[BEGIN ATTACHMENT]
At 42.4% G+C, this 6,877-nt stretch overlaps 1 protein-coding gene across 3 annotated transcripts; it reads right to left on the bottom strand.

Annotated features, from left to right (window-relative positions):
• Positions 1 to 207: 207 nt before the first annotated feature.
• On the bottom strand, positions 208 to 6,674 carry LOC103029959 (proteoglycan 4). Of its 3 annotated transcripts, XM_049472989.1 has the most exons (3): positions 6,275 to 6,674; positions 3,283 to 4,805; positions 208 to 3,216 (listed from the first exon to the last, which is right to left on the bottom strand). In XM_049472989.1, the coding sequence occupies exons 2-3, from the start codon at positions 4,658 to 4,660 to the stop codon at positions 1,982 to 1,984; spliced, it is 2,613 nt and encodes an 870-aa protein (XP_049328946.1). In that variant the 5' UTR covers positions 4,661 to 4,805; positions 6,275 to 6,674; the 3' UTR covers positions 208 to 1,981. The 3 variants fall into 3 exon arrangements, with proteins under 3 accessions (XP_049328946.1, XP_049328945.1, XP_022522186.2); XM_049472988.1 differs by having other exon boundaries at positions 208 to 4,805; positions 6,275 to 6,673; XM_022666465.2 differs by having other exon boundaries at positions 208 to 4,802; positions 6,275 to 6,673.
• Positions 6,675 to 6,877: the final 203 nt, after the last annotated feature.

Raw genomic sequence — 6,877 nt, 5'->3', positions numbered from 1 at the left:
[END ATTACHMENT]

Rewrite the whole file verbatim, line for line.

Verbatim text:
At 42.4% G+C, this 6,877-nt stretch overlaps 1 protein-coding gene across 3 annotated transcripts; it reads right to left on the bottom strand.

Annotated features, from left to right (window-relative positions):
• Positions 1 to 207: 207 nt before the first annotated feature.
• On the bottom strand, positions 208 to 6,674 carry LOC103029959 (proteoglycan 4). Of its 3 annotated transcripts, XM_049472989.1 has the most exons (3): positions 6,275 to 6,674; positions 3,283 to 4,805; positions 208 to 3,216 (listed from the first exon to the last, which is right to left on the bottom strand). In XM_049472989.1, the coding sequence occupies exons 2-3, from the start codon at positions 4,658 to 4,660 to the stop codon at positions 1,982 to 1,984; spliced, it is 2,613 nt and encodes an 870-aa protein (XP_049328946.1). In that variant the 5' UTR covers positions 4,661 to 4,805; positions 6,275 to 6,674; the 3' UTR covers positions 208 to 1,981. The 3 variants fall into 3 exon arrangements, with proteins under 3 accessions (XP_049328946.1, XP_049328945.1, XP_022522186.2); XM_049472988.1 differs by having other exon boundaries at positions 208 to 4,805; positions 6,275 to 6,673; XM_022666465.2 differs by having other exon boundaries at positions 208 to 4,802; positions 6,275 to 6,673.
• Positions 6,675 to 6,877: the final 203 nt, after the last annotated feature.

Raw genomic sequence — 6,877 nt, 5'->3', positions numbered from 1 at the left: